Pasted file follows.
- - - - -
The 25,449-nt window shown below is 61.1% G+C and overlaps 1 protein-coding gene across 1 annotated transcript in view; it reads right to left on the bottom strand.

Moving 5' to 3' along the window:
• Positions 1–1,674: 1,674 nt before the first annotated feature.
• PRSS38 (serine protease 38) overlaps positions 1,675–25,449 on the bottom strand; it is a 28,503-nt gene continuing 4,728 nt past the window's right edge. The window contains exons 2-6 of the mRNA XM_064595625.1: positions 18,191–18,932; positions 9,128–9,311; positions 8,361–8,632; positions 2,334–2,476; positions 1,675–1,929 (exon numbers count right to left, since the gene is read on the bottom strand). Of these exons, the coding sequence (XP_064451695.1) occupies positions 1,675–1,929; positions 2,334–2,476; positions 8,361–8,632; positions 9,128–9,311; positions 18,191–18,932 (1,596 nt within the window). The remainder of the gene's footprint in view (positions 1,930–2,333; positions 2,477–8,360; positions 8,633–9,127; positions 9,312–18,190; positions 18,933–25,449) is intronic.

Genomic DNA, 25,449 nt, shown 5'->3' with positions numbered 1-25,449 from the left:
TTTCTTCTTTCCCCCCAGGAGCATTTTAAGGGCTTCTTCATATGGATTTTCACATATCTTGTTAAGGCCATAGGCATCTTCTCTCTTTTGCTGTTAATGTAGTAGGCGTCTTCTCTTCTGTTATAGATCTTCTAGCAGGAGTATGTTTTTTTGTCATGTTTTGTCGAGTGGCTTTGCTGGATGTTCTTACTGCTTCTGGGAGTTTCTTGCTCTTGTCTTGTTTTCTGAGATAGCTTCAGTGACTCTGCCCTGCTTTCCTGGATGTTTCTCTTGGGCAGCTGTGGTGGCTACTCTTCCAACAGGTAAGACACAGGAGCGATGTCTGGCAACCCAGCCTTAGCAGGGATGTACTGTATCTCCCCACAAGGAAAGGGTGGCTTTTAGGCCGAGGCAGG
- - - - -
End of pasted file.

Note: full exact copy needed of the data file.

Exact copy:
The 25,449-nt window shown below is 61.1% G+C and overlaps 1 protein-coding gene across 1 annotated transcript in view; it reads right to left on the bottom strand.

Moving 5' to 3' along the window:
• Positions 1–1,674: 1,674 nt before the first annotated feature.
• PRSS38 (serine protease 38) overlaps positions 1,675–25,449 on the bottom strand; it is a 28,503-nt gene continuing 4,728 nt past the window's right edge. The window contains exons 2-6 of the mRNA XM_064595625.1: positions 18,191–18,932; positions 9,128–9,311; positions 8,361–8,632; positions 2,334–2,476; positions 1,675–1,929 (exon numbers count right to left, since the gene is read on the bottom strand). Of these exons, the coding sequence (XP_064451695.1) occupies positions 1,675–1,929; positions 2,334–2,476; positions 8,361–8,632; positions 9,128–9,311; positions 18,191–18,932 (1,596 nt within the window). The remainder of the gene's footprint in view (positions 1,930–2,333; positions 2,477–8,360; positions 8,633–9,127; positions 9,312–18,190; positions 18,933–25,449) is intronic.

Genomic DNA, 25,449 nt, shown 5'->3' with positions numbered 1-25,449 from the left:
TTTCTTCTTTCCCCCCAGGAGCATTTTAAGGGCTTCTTCATATGGATTTTCACATATCTTGTTAAGGCCATAGGCATCTTCTCTCTTTTGCTGTTAATGTAGTAGGCGTCTTCTCTTCTGTTATAGATCTTCTAGCAGGAGTATGTTTTTTTGTCATGTTTTGTCGAGTGGCTTTGCTGGATGTTCTTACTGCTTCTGGGAGTTTCTTGCTCTTGTCTTGTTTTCTGAGATAGCTTCAGTGACTCTGCCCTGCTTTCCTGGATGTTTCTCTTGGGCAGCTGTGGTGGCTACTCTTCCAACAGGTAAGACACAGGAGCGATGTCTGGCAACCCAGCCTTAGCAGGGATGTACTGTATCTCCCCACAAGGAAAGGGTGGCTTTTAGGCCGAGGCAGG